It is likely the Florida Supreme Court already had its “proper case or controversy” in mind when it issued the 2017 rules case:  a November 2016 opinion involving a constitutional challenge to section 90.702, issued after rehearing from the Fourth District in Crane Co. v. DeLisle, 206 So. 3d 94 (Fla. 4th DCA 2016), review granted, SC16-2182, 2017 WL 3484484 (Fla. July 11, 2017).  On appeal in Crane, the appellee argued the Daubert amendments were an impermissible legislative enactment of procedural law, and, therefore, unconstitutional – an argument that was intriguingly and ironically dismissed by the appellate court, because according to it, “statutes are presumed to be constitutional and are to be given effect until declared otherwise.” Crane Co., 206 So. 3d at 100.  Dismissing the argument on this basis is of course fraught with irony; the Florida Supreme Court noted it needed a case or controversy to rule on the amendment’s constitutionality, while the lower courts were dismissing constitutional arguments in favor of instead simply presuming the amendment was constitutional.  As the petitioner in Crane pointed out to the Florida Supreme Court, “Allowing a presumption of statutory validity has the effect of making separation of powers subject to temporary legislative abuse incapable of being immediately remedied.”  Petitioner’s Initial Brief, Crane Co. v. DeLisle, SC16-2182 (Fla. July 31, 2017).

The Florida Supreme Court granted review of Crane on the basis that the Fourth Circuit Court of Appeal’s decision conflicted with the Florida Supreme Court’s decision in Marsh v. Valyou, 977 So. 2d 543 (Fla. 2007), the case widely recognized as reaffirming Florida’s adherence to Frye despite the U.S. Supreme Court’s decision to adopt Daubert.  The underlying issues in Crane arise out of a mesothelioma personal injury action Mr. Richard DeLisle filed against sixteen defendants, claiming each caused him to be exposed to asbestos.  The case proceeded to trial against only three of the defendants, and as causation was hotly disputed, at trial the parties challenged admission of each expert opinion under the newly adopted Daubert standard.  The trial court ultimately admitted each opinion and the jury awarded DeLisle $8 million in damages.  On appeal, the Fourth District reviewed the admission of expert testimony under the Daubert standard, found the trial court failed to properly exercise its gatekeeping function by allowing the opinions in evidence, reversed for a new trial as to one defendant, and reversed and remanded for entry of a directed verdict as to another defendant.  DeLisle sought review of this decision by the Florida Supreme Court.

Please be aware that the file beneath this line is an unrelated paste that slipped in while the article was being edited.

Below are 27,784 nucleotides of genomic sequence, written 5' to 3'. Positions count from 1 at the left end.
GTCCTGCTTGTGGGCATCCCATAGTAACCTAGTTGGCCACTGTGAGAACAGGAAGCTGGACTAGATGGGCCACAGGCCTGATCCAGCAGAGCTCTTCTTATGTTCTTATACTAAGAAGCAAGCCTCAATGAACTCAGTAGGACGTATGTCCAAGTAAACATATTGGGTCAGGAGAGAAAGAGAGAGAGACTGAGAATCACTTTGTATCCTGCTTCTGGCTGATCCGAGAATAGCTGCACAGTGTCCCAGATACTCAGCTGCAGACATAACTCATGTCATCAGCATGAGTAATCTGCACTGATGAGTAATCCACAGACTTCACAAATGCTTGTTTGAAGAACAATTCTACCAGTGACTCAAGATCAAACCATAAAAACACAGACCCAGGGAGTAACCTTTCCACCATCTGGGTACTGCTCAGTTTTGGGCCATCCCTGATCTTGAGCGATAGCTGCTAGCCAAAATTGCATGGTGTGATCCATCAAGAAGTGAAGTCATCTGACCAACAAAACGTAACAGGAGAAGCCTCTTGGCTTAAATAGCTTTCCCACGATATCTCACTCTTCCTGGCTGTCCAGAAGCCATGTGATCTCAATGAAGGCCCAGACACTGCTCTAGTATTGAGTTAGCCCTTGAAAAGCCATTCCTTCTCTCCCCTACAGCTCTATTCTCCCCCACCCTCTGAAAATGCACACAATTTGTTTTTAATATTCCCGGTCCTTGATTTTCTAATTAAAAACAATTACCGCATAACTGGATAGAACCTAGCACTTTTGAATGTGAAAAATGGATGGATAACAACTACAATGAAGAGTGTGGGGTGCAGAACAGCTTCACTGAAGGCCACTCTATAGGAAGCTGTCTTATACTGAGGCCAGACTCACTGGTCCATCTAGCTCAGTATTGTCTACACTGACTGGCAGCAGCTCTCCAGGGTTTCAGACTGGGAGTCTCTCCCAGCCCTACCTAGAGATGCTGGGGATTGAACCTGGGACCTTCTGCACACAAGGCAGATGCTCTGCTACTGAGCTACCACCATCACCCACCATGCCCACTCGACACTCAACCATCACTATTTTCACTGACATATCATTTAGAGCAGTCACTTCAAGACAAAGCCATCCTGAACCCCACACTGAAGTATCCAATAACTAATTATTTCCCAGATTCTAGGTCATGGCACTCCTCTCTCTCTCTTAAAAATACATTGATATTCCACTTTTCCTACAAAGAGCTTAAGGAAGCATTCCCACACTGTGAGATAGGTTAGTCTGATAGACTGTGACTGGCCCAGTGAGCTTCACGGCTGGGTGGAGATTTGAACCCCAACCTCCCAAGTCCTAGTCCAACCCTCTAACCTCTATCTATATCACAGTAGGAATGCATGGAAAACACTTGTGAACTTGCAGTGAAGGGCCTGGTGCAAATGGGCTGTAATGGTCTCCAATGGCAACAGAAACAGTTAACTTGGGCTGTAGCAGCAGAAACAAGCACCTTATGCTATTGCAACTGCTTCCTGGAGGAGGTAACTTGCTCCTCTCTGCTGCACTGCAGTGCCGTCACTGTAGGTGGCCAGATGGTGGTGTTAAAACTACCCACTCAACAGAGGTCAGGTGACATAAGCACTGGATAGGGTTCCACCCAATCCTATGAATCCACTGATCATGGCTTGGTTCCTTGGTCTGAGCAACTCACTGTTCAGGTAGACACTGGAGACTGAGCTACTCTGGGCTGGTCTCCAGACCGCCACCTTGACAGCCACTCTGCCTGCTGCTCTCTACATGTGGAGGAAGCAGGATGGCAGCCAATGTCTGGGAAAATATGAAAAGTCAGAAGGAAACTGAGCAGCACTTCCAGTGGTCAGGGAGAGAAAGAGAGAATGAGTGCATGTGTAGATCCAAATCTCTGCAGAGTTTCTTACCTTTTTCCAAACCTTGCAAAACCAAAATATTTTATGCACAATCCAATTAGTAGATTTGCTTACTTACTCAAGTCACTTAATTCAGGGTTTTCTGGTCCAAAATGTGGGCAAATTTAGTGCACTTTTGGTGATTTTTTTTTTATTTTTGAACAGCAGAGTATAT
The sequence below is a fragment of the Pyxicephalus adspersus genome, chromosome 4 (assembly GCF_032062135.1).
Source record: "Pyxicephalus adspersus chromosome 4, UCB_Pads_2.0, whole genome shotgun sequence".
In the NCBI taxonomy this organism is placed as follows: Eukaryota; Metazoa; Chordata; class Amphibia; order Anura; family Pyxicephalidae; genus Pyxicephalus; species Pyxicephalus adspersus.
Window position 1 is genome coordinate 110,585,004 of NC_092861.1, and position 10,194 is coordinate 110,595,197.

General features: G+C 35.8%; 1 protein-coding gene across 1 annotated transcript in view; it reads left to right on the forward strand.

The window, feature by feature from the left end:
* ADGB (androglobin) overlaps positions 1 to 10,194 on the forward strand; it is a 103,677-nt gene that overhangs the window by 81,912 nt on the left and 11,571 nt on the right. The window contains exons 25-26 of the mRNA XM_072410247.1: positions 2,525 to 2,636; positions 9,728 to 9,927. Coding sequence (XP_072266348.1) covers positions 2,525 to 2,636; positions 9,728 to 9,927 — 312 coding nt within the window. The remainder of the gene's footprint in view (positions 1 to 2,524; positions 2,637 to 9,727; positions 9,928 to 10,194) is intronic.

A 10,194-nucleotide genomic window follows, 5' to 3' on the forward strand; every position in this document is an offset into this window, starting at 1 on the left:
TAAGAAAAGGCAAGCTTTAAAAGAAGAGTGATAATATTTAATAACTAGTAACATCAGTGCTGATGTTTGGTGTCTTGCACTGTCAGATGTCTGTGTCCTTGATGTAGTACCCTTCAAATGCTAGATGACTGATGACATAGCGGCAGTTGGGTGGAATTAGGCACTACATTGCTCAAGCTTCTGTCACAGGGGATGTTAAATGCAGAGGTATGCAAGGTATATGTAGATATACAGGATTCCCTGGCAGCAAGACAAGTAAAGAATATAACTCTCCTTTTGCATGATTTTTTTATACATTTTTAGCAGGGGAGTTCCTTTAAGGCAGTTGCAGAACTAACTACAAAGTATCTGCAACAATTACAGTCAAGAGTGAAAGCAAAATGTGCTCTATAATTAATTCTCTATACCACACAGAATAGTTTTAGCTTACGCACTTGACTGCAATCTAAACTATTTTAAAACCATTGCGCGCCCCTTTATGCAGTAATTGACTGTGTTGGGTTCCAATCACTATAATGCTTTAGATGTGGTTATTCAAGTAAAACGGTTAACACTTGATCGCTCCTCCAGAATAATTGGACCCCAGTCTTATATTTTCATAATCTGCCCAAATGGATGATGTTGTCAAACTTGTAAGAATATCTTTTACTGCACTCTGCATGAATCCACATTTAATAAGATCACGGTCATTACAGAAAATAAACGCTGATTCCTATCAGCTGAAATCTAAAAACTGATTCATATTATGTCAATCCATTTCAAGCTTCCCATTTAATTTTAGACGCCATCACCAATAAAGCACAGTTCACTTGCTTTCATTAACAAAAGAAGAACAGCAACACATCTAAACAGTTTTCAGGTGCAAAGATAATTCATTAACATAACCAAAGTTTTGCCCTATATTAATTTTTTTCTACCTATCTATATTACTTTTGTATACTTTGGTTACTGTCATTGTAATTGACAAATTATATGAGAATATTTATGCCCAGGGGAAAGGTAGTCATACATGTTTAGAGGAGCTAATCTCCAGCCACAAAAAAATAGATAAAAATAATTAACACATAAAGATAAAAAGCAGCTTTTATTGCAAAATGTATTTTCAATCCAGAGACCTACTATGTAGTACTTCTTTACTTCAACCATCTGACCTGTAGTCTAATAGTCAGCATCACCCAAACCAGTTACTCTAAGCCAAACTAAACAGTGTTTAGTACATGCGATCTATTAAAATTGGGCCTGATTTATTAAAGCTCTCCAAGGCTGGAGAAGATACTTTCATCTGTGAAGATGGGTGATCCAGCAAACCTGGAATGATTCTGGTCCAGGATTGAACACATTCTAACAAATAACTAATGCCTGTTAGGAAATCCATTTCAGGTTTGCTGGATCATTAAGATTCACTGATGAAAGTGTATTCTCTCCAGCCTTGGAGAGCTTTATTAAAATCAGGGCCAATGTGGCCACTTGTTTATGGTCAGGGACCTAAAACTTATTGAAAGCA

In its opinion, the Florida Supreme Court framed the issue before it as “we are asked to determine whether chapter 2013-107, section 1, Laws of Florida, which revised section 90.702, Florida Statutes (2015), and which we previously declined to adopt, to the extent it was procedural, infringes on this Court’s rulemaking authority.”  The rulemaking authority the court refers to is its exclusive authority under article V, section 2(a) to “adopt rules for the practice and procedure in all courts.”  Art. V, § 2(a), Fla. Const.  One check and balance between the courts and the Legislature does allow the Legislature to repeal rules of the court by “general law enacted by two-thirds vote of the membership of each house of the legislature.”  Id.  However, the vote on the Daubert amendment did not meet this two-thirds requirement; while the bill passed the Senate with a 75% vote, it passed the House with only a 58.3% vote.

After officially declaring in the opinion that section 90.702, as amended in 2013, is procedural, not substantive, the court noted to determine the amendment’s constitutionality, it must look to whether the amended statute conflicts with a rule of the court.  Premised on the understanding that a procedural rule may be pronounced in caselaw, the court noted that the rule announced in Marsh was a procedural rule of the court, which the Legislature was therefore unable to repeal by simple majority.  Finding that the Frye and Daubert standards are competing procedural rules, the court held that the Legislature’s Daubert amendment backed only by a simple majority vote was an unconstitutional infringement on the court’s rulemaking authority and clarified that this decision reaffirms, “Frye, not Daubert, is the appropriate test in Florida courts.”

The opinion, however, is likely not the last word on the Florida Frye versus Daubert debate.  For more than the past five years, practitioners and courts have been litigating with the understanding that Daubert was the standard to determine whether an expert’s testimony would be admissible at trial, generating more than five years of trial verdicts, appellate decisions, and pending discovery based upon a standard for evaluating expert testimony that the Florida Supreme Court declared was unconstitutionally adopted.  The court’s concerns, noted both in the rules case and the Crane case, regarding whether the Daubert amendment may undermine the right to a jury trial or deny access to the courts, have the potential for generating the next chapter of the debate and are now likely resonating with many litigants throughout the state who believe their case may have resolved differently under the Frye standard.